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Mod on a Budget
Written by skool h8r   
Sunday, 06 March 2005 06:00

Scott a.k.a Skool_h8r has written a guide to case modding on a budget. You can read his guide by clicking on the link below.

This article is designed to tell you what's hot and what's not in the modding world while still helping you decide what's best for you. It's designed for those on a shoestring budget that want the looks but don't really care about how good their computer is performance wise.

Where do you begin?

Getting into the modding world would seem to be an expensive business that requires lots of knowledge about a computer. This is just an urban myth; you don't need to be Bill Gates or Linus Torvalds to become a modder. You do need to have an idea of what the inside of a computer looks like and some common knowledge such as not to touch any circuits without properly grounding yourself first but apart from that, you don't need much more knowledge.

Why do people like modding so much?

I suppose people find modding good because it gives their computer a personality if you will. People like to express themselves and to some people, they do this creatively by adding parts to their computer to make it perform better, look nicer (or cooler) or usually both.

What's hot...

Depending on your taste and how much you really want your computer to stand out, it can be what you like. I will go through what are the must-have parts for a true modder.

Cold Cathode Lights

CCFL or cold cathodes are one of the most popular modding accessories you will see and are available from almost any good dealer. They vary in price from about £2.50 to £11 plus. There are a range of colours, including ultra-violet, available but it appears that blue is one of the most popular colours, possibly because it makes the case look like it is cold making people think that they have cooling that makes it 'blue cold' inside their case, but it does generally give a good impression.

LED Lighting

LED's, the alterative to CCFLs. Some modders choose these over CCFLs simply because they are usually cheaper but they do have a downside. They don't spread light as evenly as CCFLs but they can be good for pointing out a specific feature inside or even outside your case. They, like cold cathodes, are available in a range of colours including ultra-violet. They vary in price from about £1 to about £10 depending on the specification. You can get fans with LED's on them to light up your case a bit but generally they don't shine much light on the rest of your case.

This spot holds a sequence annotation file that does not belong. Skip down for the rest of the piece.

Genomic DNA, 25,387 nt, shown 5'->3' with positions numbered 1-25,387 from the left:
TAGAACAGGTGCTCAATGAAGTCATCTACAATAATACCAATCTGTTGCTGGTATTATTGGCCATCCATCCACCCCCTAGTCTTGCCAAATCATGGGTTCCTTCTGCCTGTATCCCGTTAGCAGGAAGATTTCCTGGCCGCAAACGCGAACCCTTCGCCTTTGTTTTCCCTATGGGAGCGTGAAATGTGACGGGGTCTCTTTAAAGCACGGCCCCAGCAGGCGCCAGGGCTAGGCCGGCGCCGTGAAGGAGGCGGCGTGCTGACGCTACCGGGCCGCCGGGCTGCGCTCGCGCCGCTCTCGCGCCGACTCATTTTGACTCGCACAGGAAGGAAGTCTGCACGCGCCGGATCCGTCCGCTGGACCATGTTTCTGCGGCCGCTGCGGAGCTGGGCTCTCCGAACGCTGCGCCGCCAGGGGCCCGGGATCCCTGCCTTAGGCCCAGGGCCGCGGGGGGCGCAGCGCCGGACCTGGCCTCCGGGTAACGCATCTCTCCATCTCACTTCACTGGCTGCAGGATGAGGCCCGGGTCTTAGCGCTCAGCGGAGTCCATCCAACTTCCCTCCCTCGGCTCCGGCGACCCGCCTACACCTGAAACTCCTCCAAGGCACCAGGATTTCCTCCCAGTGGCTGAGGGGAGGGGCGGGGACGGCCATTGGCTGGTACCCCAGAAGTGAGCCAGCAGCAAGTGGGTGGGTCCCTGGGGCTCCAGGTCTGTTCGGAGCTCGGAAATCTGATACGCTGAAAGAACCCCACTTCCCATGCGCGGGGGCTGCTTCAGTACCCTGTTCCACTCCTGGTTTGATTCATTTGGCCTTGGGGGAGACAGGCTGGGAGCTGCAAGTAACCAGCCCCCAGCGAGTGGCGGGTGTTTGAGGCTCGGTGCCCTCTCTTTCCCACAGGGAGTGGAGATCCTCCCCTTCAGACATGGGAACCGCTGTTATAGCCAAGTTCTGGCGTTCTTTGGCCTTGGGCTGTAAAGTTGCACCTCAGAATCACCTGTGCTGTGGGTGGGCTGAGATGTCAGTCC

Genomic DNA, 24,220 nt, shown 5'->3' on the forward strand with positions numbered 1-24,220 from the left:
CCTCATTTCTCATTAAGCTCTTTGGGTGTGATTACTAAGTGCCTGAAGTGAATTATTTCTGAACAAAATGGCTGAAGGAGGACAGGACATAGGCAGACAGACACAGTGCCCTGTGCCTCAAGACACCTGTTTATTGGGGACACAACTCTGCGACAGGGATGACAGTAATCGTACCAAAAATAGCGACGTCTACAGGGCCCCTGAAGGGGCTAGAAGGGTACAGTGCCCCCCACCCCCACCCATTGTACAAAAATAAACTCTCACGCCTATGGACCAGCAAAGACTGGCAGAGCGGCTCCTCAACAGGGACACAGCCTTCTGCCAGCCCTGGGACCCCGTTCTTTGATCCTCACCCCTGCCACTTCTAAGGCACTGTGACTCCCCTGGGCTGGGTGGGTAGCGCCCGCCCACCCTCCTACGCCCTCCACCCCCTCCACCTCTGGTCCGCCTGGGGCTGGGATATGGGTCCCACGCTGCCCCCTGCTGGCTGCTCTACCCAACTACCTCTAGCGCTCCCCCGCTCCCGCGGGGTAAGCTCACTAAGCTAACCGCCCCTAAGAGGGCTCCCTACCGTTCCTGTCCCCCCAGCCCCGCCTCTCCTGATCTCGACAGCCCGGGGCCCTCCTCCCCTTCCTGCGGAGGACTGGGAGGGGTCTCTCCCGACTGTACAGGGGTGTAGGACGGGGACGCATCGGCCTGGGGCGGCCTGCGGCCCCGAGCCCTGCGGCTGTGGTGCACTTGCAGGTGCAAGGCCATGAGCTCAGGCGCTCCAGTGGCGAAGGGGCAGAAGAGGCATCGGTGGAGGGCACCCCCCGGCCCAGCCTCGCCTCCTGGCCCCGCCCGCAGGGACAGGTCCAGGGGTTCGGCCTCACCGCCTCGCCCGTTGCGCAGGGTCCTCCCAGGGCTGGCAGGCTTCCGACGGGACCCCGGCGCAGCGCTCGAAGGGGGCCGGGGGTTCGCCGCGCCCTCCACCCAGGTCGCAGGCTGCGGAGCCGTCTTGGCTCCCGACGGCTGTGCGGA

Fans and Controllers

Fans are an important part of a mod and can cost between £0.50 to £10 plus. They are possibly the most essential piece of hardware that doesn't carry or store data. These can improve performance and lifetime of your hardware by keeping it cool; heat is possibly the biggest killer of hardware in a computer which is why modders generally have more than 3 fans, sometimes up to 14 or more. Fan controllers are also a good part to have on your mod as they can let you slow your fans down to make them quieter but let you control them manually until they provide an adequate amount of cooling with minimum noise. If you are trying to watch a DVD on your computer, you really don't want lots of fans making noise, stopping you from hearing the sound of the DVD.


A new case is something a modder usually buys if their old case is damaged or if it just doesn't look like a modders case. Cases can be quite expensive and usually are but for as little as £15, you can get a nice case that looks the part. can supply cheap cases that have class. A suggestion when looking for a case is what colours you want, how big, type (ATX are the most common) and even what material. Most people choose aluminium or steel because they are more prefered to plastic cases. Aluminium is a good choice because it is light and also stays cold if there isn't an immediate heat source near it. Some people choose steel though because it is heavier meaning it won't vibrate as much with case fans meaning there will be less noise. It is also a good choice if you want a good strong case.

Case Windows

Windows in cases are very popular as it shows the inside of your case and what mods you have inside such as lights. You will find a window on almost any mod as people like to show off how tidy their case is inside and what hardware and mods they have. They can be quite expensive and if your case doesn't already have a window or a hole cut for a window but depending on your choice of supplier, they can vary greatly in price.


Yes, even special modded cables can be found in a mod. These vary from cables that light up to round IDE cables (IDE cables are the ones that connect your disk drives to your motherboard). They can be very cheap or very expensive varying in price from around £3 to very specialist ones costing about £40 each! These cables are usually used if there is no other way available to connect something to somewhere.

Water Cooling

Water cooling is possibly the best way to keep your system cool. A good water cooling kit is usually expensive and costs around £200 meaning they are only for the true modder who isn't on a budget.

Tips and Advice

You can ask for further advice about case modding here at AOA in the Case Modification topic.

Discuss this article here.


See also

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